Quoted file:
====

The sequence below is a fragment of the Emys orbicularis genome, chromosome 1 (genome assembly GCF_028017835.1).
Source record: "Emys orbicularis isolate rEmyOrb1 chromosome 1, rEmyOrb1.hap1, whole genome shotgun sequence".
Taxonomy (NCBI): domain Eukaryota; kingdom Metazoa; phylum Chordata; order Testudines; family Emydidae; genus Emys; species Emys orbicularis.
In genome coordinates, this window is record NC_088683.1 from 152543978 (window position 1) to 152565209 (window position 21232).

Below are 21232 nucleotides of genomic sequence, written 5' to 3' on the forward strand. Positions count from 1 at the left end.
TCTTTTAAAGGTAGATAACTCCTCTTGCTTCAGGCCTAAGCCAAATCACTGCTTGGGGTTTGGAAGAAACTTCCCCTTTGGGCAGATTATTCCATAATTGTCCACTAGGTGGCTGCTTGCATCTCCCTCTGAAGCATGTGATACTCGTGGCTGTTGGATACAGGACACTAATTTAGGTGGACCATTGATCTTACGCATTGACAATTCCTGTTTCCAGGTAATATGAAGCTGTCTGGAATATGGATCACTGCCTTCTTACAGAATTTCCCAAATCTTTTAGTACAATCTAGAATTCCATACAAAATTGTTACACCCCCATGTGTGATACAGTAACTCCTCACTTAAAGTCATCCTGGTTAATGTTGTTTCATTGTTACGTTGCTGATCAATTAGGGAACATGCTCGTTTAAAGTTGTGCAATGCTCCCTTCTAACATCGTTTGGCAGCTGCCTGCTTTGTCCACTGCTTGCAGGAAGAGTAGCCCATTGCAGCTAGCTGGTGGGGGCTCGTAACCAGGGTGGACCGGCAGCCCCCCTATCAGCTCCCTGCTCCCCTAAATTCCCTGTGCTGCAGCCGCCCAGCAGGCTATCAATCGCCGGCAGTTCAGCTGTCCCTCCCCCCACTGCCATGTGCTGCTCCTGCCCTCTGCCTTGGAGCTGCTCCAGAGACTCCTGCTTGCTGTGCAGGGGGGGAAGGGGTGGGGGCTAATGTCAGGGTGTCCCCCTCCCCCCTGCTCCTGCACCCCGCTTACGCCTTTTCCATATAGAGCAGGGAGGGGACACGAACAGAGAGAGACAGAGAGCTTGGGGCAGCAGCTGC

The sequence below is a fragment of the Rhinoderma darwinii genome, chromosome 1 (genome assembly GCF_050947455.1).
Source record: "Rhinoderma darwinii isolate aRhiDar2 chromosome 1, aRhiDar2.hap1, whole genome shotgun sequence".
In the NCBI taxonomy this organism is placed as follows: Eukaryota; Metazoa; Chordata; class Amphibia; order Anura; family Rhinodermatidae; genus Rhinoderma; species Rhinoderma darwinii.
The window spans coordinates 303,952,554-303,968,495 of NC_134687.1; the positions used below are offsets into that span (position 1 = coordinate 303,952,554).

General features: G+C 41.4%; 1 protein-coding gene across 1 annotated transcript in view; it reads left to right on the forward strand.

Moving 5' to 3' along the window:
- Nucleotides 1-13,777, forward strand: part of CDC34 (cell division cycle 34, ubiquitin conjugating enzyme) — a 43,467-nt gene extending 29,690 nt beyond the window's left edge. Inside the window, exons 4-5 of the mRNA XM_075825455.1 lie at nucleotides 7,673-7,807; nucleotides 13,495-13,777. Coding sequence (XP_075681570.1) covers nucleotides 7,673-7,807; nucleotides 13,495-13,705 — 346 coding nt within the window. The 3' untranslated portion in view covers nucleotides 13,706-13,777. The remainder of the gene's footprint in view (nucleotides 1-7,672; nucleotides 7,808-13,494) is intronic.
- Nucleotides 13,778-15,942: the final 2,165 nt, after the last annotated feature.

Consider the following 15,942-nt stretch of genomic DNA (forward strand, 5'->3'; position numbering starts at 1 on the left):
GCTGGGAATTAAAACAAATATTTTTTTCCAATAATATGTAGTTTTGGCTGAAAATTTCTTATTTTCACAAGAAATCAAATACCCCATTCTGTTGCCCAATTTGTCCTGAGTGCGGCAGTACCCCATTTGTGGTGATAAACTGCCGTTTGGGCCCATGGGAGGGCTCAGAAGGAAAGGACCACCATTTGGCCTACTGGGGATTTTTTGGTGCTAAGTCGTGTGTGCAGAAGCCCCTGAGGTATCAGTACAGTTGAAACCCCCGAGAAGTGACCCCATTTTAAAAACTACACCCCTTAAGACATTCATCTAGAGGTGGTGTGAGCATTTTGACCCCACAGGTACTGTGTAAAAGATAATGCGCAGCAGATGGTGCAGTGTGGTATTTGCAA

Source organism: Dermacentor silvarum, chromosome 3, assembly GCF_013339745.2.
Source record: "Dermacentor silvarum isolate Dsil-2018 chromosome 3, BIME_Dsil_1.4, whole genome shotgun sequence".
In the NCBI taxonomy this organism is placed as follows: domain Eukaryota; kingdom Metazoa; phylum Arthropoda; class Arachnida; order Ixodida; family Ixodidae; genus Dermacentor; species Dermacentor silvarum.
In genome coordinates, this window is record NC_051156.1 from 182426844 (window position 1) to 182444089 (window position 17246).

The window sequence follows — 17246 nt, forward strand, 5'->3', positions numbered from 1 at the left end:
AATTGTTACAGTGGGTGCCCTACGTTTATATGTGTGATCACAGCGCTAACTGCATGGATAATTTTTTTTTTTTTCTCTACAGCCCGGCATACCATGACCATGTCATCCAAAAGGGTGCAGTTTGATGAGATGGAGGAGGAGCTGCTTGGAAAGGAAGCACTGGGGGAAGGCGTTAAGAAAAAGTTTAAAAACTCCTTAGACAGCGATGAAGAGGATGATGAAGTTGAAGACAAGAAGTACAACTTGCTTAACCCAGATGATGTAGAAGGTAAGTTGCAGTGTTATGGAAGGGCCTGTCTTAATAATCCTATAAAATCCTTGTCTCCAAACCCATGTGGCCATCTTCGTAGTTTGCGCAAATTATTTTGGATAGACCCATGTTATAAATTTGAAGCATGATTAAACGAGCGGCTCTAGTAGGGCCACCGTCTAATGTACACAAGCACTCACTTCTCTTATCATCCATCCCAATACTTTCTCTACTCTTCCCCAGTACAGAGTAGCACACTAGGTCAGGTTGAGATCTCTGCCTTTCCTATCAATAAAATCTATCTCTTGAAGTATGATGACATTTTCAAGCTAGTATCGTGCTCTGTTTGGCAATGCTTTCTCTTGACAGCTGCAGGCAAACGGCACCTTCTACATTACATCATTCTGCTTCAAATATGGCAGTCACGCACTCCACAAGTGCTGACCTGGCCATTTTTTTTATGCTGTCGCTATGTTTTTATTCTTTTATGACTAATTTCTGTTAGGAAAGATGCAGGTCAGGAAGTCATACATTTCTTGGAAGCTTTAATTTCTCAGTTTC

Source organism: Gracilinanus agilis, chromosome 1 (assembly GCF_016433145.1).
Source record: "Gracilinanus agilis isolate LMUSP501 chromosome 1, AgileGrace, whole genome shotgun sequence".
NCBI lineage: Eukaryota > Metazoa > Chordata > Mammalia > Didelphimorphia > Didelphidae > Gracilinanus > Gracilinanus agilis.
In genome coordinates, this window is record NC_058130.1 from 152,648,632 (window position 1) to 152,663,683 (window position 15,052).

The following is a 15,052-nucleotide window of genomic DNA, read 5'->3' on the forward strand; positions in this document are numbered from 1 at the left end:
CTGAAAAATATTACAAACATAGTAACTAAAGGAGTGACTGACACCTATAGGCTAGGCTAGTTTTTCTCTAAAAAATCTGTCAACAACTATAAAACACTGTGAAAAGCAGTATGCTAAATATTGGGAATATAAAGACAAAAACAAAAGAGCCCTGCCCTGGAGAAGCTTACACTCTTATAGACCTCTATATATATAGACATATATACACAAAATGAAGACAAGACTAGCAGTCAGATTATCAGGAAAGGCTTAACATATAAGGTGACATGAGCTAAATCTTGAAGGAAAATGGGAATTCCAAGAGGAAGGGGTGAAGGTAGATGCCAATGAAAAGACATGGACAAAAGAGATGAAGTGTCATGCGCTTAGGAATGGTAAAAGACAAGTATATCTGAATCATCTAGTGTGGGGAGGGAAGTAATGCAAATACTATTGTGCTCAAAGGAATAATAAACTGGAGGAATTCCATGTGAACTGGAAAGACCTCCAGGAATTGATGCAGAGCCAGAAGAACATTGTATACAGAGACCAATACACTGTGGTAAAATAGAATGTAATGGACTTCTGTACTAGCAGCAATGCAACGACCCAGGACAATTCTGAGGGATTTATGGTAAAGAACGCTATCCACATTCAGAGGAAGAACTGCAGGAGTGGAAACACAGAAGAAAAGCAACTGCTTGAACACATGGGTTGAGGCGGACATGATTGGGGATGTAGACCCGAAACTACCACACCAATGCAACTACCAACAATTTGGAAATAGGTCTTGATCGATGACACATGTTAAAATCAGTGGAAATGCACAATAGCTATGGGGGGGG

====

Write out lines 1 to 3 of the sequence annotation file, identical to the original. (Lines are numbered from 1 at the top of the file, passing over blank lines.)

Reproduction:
The sequence below is a fragment of the Emys orbicularis genome, chromosome 1 (genome assembly GCF_028017835.1).
Source record: "Emys orbicularis isolate rEmyOrb1 chromosome 1, rEmyOrb1.hap1, whole genome shotgun sequence".
Taxonomy (NCBI): domain Eukaryota; kingdom Metazoa; phylum Chordata; order Testudines; family Emydidae; genus Emys; species Emys orbicularis.